ETA: I did add some red to these IR shots(actually more of a brown) for the roofs of the buildings.

  22. 22
    Baud says:

    @BillinGlendaleCA: Do you spend a lot of time with post-processing?

  23. 23

    @BillinGlendaleCA: Those are amazing. Thank you.

  24. 24
    TheMightyTrowel says:

    Had lunch today with an American friend. I’m clearly (a) too much of an expat and (b) too much of a Boston Democrat that i was totally shocked by my friend’s ideas. He’s a knowledgeable, involved, regular left-wing voter. He’s a proud union member and world’s for a union. He does not trust or feel comfortable with joining political parties. I know it’s a thing in the states (I’ve lived abroad since I was 20) but seriously would someone explain how you can be involved in the union movement but think a political party is a step too far? To my mind the two go hand in hand – collective action, the group stands stronger than the individual, stand together or fall apart etc. I really seriously just don’t get it.

  25. 25
  26. 26
    TheMightyTrowel says:

    @Baud: white cis straight.

    Tell me more about white male aversion to parties. Please. I really mean it.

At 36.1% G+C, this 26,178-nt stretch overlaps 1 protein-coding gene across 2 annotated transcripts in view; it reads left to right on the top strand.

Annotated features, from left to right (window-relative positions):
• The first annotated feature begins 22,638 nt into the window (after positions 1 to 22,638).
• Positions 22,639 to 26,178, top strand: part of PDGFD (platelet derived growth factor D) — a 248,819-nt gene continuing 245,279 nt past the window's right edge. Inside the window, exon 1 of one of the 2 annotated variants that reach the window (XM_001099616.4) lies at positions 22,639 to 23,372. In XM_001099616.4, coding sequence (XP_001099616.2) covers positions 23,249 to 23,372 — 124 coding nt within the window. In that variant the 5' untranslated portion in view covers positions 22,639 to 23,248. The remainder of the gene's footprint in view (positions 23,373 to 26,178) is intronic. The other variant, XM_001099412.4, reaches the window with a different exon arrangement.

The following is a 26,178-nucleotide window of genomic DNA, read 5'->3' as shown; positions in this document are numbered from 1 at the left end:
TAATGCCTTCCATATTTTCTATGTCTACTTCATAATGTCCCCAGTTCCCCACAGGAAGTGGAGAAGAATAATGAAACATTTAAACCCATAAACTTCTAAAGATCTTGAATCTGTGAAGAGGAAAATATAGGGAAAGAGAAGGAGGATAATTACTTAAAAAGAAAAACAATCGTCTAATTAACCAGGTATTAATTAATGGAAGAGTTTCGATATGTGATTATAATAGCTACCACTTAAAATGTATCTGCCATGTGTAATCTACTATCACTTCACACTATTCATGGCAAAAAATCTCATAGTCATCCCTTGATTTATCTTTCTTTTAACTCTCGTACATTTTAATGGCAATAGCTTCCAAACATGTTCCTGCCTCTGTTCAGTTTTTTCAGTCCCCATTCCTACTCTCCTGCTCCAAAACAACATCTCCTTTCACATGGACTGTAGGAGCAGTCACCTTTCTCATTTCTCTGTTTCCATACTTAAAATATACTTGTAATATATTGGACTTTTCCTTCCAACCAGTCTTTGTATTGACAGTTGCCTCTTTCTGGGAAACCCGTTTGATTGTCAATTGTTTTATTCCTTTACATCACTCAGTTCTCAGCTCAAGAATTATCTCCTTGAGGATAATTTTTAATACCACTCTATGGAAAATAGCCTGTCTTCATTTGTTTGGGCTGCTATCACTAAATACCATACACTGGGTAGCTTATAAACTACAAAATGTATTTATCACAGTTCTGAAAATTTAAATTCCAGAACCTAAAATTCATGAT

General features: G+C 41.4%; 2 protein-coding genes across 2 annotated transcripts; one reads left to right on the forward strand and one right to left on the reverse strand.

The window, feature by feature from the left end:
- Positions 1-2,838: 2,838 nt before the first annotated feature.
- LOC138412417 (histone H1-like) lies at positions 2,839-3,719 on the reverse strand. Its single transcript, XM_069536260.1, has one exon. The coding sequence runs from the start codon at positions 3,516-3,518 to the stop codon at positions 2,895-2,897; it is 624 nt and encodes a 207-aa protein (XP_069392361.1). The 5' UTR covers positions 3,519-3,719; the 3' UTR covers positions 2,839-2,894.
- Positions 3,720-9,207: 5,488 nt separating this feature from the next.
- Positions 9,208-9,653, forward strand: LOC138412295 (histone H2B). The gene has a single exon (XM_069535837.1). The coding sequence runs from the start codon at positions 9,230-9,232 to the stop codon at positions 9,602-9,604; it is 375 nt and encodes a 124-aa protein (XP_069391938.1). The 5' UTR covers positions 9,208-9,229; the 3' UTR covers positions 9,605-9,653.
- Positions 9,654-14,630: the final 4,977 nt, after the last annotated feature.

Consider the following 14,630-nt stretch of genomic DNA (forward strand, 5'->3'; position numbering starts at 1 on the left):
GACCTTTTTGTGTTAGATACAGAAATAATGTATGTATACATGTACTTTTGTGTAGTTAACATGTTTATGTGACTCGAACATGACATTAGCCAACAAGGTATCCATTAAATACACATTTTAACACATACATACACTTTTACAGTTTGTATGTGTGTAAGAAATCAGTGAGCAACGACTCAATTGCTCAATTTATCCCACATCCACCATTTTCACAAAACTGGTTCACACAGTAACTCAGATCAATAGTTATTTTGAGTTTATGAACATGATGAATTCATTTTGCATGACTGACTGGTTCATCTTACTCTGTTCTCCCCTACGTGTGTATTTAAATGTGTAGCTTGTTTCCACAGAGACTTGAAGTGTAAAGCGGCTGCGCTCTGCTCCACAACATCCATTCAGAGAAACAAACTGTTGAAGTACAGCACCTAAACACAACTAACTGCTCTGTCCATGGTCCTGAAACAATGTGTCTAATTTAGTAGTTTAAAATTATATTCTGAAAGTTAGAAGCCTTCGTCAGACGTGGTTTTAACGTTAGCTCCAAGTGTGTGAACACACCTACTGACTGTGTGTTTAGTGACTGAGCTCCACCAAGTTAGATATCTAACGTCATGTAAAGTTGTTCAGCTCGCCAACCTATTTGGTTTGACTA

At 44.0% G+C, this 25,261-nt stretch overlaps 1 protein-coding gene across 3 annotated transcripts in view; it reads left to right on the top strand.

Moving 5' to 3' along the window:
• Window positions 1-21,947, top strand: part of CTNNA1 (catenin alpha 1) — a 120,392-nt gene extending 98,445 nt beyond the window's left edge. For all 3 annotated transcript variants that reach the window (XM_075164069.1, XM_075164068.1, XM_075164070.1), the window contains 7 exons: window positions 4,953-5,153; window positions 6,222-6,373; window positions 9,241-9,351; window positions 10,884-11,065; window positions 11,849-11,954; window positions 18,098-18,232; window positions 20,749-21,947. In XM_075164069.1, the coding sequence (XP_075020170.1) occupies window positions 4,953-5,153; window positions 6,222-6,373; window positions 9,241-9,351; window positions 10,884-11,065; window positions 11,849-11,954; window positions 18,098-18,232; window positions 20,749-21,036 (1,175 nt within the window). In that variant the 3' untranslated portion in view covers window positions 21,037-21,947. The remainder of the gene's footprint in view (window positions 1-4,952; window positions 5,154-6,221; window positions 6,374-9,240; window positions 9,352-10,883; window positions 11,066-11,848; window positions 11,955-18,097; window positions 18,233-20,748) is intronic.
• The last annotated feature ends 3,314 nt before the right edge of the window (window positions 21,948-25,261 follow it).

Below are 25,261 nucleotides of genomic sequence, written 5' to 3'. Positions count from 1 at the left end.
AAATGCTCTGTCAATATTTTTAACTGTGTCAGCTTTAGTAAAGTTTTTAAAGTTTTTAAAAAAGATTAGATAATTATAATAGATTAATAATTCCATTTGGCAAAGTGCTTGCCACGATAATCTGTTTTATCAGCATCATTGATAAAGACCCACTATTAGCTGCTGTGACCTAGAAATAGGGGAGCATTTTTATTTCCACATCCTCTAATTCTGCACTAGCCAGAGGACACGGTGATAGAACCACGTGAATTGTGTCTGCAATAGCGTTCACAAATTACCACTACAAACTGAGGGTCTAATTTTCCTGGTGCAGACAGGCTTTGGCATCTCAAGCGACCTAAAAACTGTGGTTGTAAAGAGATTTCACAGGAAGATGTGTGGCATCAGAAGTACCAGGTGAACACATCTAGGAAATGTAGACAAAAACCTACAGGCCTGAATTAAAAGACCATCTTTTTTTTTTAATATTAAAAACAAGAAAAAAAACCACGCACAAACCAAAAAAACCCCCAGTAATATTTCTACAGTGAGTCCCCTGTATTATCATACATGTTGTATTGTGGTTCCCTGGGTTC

27. 27
    BillinGlendaleCA says:

    @Baud: Probably less on the IR shots than the visible light shots. I bring the raw format pics into Adobe Camera Raw and set the white balance to the trees(I can provide more warmth by not doing that and get trees with a yellow tint*); then open the file in Photoshop and run the channel switch macro. If I want to alter the color of some element; color select and add a hue adjustment layer with a mask.

    * I was just playing around with this after Schlemazel (parmesan rancor)’s comment.

  28. 28
    debbie says:

    @BillinGlendaleCA:

    Beautiful. Was there no drought?

  29. 29
    Gindy51 says:

    @Donalbain: More like a dog, who’s a good doggy type of shit.

  30. 30
    rikyrah says:

    Good Morning 😊, Everyone 😎

  31. 31
    BillinGlendaleCA says:

    @debbie: We were on a guided tour of the Japanese Garden and that question came up. San Marino(where the Huntington is located) does have drought restrictions that only allow watering on alternate days. The docent assured us that the garden does follow this drought restriction. The new entry area also has native, drought resistant plants.

  32. 32
    Baud says: